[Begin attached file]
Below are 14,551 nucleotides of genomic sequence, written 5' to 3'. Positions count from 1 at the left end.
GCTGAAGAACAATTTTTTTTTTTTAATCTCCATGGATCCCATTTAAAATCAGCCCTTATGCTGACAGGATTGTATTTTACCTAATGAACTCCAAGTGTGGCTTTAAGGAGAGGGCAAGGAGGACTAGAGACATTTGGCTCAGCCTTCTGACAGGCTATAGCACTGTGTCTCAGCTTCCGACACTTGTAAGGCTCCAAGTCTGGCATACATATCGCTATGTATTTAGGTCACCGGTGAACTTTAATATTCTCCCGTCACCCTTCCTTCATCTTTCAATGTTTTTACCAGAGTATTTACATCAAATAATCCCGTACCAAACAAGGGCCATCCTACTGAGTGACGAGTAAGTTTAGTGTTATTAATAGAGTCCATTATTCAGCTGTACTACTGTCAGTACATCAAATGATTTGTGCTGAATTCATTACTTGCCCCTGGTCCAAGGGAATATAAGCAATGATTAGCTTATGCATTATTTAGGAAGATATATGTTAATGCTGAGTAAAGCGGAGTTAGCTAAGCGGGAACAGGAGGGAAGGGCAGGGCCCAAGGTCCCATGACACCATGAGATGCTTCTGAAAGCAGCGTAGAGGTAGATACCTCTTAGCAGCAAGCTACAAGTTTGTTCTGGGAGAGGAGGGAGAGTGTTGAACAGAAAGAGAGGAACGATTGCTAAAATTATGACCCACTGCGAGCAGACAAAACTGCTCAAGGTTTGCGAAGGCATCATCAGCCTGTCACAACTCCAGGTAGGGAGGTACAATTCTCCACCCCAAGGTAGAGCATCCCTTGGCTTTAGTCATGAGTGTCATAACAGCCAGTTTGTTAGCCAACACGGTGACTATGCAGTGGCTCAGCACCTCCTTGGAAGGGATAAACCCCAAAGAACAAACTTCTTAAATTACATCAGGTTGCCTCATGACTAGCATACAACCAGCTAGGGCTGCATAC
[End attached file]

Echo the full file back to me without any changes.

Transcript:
Below are 14,551 nucleotides of genomic sequence, written 5' to 3'. Positions count from 1 at the left end.
GCTGAAGAACAATTTTTTTTTTTTAATCTCCATGGATCCCATTTAAAATCAGCCCTTATGCTGACAGGATTGTATTTTACCTAATGAACTCCAAGTGTGGCTTTAAGGAGAGGGCAAGGAGGACTAGAGACATTTGGCTCAGCCTTCTGACAGGCTATAGCACTGTGTCTCAGCTTCCGACACTTGTAAGGCTCCAAGTCTGGCATACATATCGCTATGTATTTAGGTCACCGGTGAACTTTAATATTCTCCCGTCACCCTTCCTTCATCTTTCAATGTTTTTACCAGAGTATTTACATCAAATAATCCCGTACCAAACAAGGGCCATCCTACTGAGTGACGAGTAAGTTTAGTGTTATTAATAGAGTCCATTATTCAGCTGTACTACTGTCAGTACATCAAATGATTTGTGCTGAATTCATTACTTGCCCCTGGTCCAAGGGAATATAAGCAATGATTAGCTTATGCATTATTTAGGAAGATATATGTTAATGCTGAGTAAAGCGGAGTTAGCTAAGCGGGAACAGGAGGGAAGGGCAGGGCCCAAGGTCCCATGACACCATGAGATGCTTCTGAAAGCAGCGTAGAGGTAGATACCTCTTAGCAGCAAGCTACAAGTTTGTTCTGGGAGAGGAGGGAGAGTGTTGAACAGAAAGAGAGGAACGATTGCTAAAATTATGACCCACTGCGAGCAGACAAAACTGCTCAAGGTTTGCGAAGGCATCATCAGCCTGTCACAACTCCAGGTAGGGAGGTACAATTCTCCACCCCAAGGTAGAGCATCCCTTGGCTTTAGTCATGAGTGTCATAACAGCCAGTTTGTTAGCCAACACGGTGACTATGCAGTGGCTCAGCACCTCCTTGGAAGGGATAAACCCCAAAGAACAAACTTCTTAAATTACATCAGGTTGCCTCATGACTAGCATACAACCAGCTAGGGCTGCATAC